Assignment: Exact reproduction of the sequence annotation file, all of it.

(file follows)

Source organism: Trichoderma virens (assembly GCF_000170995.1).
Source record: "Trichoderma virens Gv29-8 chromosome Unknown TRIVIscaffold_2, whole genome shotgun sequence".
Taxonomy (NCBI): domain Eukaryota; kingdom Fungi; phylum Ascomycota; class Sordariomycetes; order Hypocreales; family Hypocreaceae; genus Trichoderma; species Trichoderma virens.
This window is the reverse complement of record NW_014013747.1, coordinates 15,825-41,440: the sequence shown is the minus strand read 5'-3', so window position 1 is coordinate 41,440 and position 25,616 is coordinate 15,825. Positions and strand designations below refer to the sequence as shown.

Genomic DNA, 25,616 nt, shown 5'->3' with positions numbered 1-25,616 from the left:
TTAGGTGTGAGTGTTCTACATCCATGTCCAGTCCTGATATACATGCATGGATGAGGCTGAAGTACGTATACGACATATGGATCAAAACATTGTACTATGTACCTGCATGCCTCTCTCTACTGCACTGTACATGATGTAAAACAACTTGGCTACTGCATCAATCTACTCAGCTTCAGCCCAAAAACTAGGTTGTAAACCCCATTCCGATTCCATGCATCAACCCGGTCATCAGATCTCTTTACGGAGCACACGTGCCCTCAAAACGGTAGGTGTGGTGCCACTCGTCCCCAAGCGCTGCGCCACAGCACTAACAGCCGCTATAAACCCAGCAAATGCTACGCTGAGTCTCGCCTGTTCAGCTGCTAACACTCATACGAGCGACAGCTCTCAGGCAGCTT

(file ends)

Source organism: Trichoderma virens (assembly GCF_000170995.1).
Source record: "Trichoderma virens Gv29-8 chromosome Unknown TRIVIscaffold_2, whole genome shotgun sequence".
Taxonomy (NCBI): domain Eukaryota; kingdom Fungi; phylum Ascomycota; class Sordariomycetes; order Hypocreales; family Hypocreaceae; genus Trichoderma; species Trichoderma virens.
This window is the reverse complement of record NW_014013747.1, coordinates 15,825-41,440: the sequence shown is the minus strand read 5'-3', so window position 1 is coordinate 41,440 and position 25,616 is coordinate 15,825. Positions and strand designations below refer to the sequence as shown.

Genomic DNA, 25,616 nt, shown 5'->3' with positions numbered 1-25,616 from the left:
TTAGGTGTGAGTGTTCTACATCCATGTCCAGTCCTGATATACATGCATGGATGAGGCTGAAGTACGTATACGACATATGGATCAAAACATTGTACTATGTACCTGCATGCCTCTCTCTACTGCACTGTACATGATGTAAAACAACTTGGCTACTGCATCAATCTACTCAGCTTCAGCCCAAAAACTAGGTTGTAAACCCCATTCCGATTCCATGCATCAACCCGGTCATCAGATCTCTTTACGGAGCACACGTGCCCTCAAAACGGTAGGTGTGGTGCCACTCGTCCCCAAGCGCTGCGCCACAGCACTAACAGCCGCTATAAACCCAGCAAATGCTACGCTGAGTCTCGCCTGTTCAGCTGCTAACACTCATACGAGCGACAGCTCTCAGGCAGCTT